Cutting Edge: A History of Surgery

 Cutting Edge

The average American will experience seven surgeries. In 1836, when Texas gained independence, surgery was the medical treatment of last resort: always painful and most often fatal. “Cutting Edge” honors the centennial of the Texas Surgical Society in 2015 by exploring improvements that allowed surgery to become essential to medicine.

Notable within the 12 display cases is an exhibit on physician-patriots at the Alamo and Battle of San Jacinto. Another display highlights how science fiction became surgical reality. Also noteworthy: The top 10 inpatient and outpatient surgeries based on the most recent survey.

In addition to images and artifacts from the TMA Archives, the TMA History Committee is pleased to acknowledge the contributions of the Blocker History of Medicine Collections, Moody Medical Library, The University of Texas Medical Branch, Galveston; the Texas Surgical Society; the Texas State Library and Archives Commission; The National Library of Medicine; the family of Sam Nixon, MD; Ken Hoge, Texas Heart Institute; The Collection of Michael E. DeBakey; Baylor College of Medicine Archives; and AT&T Archives.  

 Proud member of Austin Museum Partnership

TMA History of Medicine Gallery
Texas Medical Association, First Floor
401 West 15th Street

Hours of Operation
9 am-5 pm
for self-guided tours
(Closed holidays)

Admission: Free
Some free parking

For more information or to schedule a group tour, email Betsy Tyson, TMA Knowledge Center archivist and exhibits coordinator, or contact her at (800) 880-1300, ext. 1552, or (512) 370-1552.

New Antitobacco Traveling Exhibit Available for Display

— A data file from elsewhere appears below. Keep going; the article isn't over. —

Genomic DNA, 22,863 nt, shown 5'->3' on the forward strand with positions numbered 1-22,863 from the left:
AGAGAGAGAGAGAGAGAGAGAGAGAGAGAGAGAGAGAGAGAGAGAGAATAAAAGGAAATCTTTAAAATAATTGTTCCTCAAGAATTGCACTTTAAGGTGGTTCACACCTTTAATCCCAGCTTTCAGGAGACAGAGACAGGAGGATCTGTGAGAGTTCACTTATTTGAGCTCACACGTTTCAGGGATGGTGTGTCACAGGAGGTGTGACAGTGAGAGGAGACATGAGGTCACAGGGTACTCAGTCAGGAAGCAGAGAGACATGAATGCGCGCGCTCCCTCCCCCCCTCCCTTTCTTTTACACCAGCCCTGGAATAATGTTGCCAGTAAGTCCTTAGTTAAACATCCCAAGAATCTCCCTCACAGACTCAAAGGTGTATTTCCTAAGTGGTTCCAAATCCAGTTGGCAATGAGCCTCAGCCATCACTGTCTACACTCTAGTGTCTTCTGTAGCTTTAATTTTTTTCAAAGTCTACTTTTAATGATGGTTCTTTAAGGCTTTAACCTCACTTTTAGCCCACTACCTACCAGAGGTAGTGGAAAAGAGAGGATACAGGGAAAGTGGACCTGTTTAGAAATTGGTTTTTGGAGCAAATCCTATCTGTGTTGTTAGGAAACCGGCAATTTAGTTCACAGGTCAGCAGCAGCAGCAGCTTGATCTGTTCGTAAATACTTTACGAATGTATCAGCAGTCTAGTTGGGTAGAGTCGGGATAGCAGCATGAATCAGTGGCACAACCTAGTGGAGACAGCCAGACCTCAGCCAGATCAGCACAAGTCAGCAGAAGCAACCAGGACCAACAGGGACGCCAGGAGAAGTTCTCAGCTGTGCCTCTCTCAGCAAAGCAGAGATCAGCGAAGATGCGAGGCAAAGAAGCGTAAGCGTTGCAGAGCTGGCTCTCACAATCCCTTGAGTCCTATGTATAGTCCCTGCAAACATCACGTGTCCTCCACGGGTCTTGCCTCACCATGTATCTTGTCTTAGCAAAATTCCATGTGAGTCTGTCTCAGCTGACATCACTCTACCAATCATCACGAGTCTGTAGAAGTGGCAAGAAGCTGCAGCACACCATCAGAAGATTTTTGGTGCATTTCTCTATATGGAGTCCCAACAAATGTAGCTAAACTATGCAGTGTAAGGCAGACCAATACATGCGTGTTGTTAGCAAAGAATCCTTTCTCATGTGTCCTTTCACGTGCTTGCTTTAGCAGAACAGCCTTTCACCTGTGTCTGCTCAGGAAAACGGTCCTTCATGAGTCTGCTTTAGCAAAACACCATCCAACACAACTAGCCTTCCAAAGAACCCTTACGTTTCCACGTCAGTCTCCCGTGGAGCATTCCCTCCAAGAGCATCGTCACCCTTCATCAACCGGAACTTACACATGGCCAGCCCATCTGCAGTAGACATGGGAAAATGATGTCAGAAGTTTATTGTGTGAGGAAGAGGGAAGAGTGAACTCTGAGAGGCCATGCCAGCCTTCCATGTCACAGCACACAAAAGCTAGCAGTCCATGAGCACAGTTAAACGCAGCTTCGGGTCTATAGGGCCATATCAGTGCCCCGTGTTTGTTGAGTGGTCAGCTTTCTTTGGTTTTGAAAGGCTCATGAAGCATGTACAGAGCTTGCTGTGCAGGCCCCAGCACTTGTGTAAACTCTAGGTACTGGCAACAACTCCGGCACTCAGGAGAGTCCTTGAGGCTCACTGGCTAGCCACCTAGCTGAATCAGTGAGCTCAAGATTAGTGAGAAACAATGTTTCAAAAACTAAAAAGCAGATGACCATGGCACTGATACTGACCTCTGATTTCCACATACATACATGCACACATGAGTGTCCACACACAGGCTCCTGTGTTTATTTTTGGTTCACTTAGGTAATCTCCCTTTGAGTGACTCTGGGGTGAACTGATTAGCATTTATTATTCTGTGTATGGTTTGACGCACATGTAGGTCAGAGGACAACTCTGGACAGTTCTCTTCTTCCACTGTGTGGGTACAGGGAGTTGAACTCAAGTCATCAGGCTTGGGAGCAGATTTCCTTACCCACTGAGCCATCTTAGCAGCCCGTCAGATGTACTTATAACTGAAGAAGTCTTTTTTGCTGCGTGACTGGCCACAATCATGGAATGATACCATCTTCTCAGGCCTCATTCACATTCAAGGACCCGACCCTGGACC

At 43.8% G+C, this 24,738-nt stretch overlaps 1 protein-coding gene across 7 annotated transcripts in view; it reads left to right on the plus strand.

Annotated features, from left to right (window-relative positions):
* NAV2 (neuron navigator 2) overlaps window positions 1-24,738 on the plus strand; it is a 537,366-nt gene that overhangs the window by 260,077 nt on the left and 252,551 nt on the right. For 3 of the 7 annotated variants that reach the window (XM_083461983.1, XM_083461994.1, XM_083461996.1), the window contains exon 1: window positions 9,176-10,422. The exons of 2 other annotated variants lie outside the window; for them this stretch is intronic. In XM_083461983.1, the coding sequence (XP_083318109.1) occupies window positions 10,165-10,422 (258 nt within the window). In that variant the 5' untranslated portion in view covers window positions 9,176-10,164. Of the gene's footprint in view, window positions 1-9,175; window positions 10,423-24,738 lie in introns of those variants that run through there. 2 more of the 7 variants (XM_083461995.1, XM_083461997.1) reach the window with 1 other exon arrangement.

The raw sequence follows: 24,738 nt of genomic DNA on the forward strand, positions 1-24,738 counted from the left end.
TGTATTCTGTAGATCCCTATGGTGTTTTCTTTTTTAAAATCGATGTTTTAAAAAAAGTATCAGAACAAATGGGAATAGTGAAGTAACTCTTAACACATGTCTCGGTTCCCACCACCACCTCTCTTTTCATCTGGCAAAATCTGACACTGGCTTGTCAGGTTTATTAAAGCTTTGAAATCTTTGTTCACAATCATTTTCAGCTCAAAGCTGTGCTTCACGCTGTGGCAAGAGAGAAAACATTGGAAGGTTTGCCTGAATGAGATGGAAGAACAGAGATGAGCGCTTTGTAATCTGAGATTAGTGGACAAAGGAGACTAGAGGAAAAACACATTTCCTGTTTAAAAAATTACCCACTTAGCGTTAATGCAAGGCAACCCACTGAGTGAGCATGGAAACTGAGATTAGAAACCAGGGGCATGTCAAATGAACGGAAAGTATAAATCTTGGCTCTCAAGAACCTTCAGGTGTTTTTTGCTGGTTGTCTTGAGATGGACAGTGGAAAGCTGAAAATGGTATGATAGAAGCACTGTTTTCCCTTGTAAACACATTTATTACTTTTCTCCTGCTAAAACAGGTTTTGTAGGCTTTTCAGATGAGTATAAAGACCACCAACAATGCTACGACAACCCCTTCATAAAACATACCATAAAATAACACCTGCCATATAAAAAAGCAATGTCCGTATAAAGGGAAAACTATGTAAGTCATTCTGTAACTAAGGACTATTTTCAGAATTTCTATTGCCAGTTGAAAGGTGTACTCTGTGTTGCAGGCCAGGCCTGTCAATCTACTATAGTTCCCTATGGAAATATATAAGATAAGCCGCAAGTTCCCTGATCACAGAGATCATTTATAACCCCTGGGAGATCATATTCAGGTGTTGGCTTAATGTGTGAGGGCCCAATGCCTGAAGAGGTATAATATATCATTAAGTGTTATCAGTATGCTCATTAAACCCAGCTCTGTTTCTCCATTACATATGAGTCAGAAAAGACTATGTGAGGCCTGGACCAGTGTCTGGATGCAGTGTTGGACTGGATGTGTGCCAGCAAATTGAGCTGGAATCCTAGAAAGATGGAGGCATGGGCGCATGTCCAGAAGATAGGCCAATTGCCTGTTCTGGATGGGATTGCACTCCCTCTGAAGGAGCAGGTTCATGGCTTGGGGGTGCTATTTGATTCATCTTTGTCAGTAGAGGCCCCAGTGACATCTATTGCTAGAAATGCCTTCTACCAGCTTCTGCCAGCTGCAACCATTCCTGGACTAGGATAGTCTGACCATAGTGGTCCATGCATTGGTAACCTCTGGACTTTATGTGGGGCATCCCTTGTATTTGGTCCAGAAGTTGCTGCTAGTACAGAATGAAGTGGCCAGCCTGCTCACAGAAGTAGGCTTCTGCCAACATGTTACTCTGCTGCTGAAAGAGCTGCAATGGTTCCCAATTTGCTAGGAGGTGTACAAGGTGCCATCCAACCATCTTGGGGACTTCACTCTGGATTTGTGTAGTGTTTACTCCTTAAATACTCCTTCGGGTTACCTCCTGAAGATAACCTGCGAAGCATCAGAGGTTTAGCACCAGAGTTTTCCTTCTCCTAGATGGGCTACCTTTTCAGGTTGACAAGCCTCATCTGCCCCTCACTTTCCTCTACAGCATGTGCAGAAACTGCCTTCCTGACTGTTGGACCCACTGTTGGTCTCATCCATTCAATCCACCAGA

The History of Medicine Committee is proud to introduce a beautiful, three-banner display that traces the history of tobacco advertising and rise of antitobacco advocacy. "Smoke and Mirrors (PDF) contain striking images of advertisements and antitobacco posters, along with counterarguments suitable for discussion.

The freestanding banner set is available for display in schools, medical offices, clinics, or libraries. There is no charge to reserve a banner set and shipping is free, due to the generous support of the TMA Foundation.

“Smoke and Mirrors” joins these other popular traveling exhibits from the History of Medicine Committee that can be reserved for free; you pay only shipping costs for these banners:

  • Stamping Out Disease” is a  three-banner set (PDF) on the history of infectious disease and the importance of immunization. Available in English or Spanish, both sets can be reserved as a bilingual display. The “Stamping Out Disease” banners were made possible by support from the TMA Foundation and a generous gift from Frost Bank, trustee, Myra Stafford Pryor Charitable Trust.
  • Faces of Change” (PDF) honors the history and achievements of foreign-born, foreign-educated physicians, now known as international medical graduates.
  • Also available are banner sets celebrating Texas women in medicine (PDF), Texas medical schools, Texas hospitals, and a four-banner set celebrating 150 years of TMA (PDF). 

Consider displaying one or more banner sets at a special event, or anytime in a suitable location. All are easy to set up and take down. For more information or to reserve, contact Betsy Tyson, TMA Knowledge Center archivist and exhibits coordinator, at, or (800) 880-1300, ext. 1552, or (512) 370-1552.

Resources for Genealogists and Researchers of Medical History

Links to other resources and brief descriptions of collections relating to the history of medicine in medical libraries in Texas – and other resources of note.

Did you know that the TMA Knowledge Center has more than 8,000 items in its history of medicine collection?  Visit the TMA Knowledge Center Online Catalog to browse these materials. 

The TMA History of Medicine Gallery is located on the first floor of the TMA building, 401 W. 15th St., Austin. Exhibit hours are Monday through Friday, 9:00 am-5:00 pm. For more information, contact TMA Knowledge Center at (512) 370-1552 or (800) 880-1300, ext. 1552.

Sponsored by the Texas Medical Association, History of Medicine Committee.  

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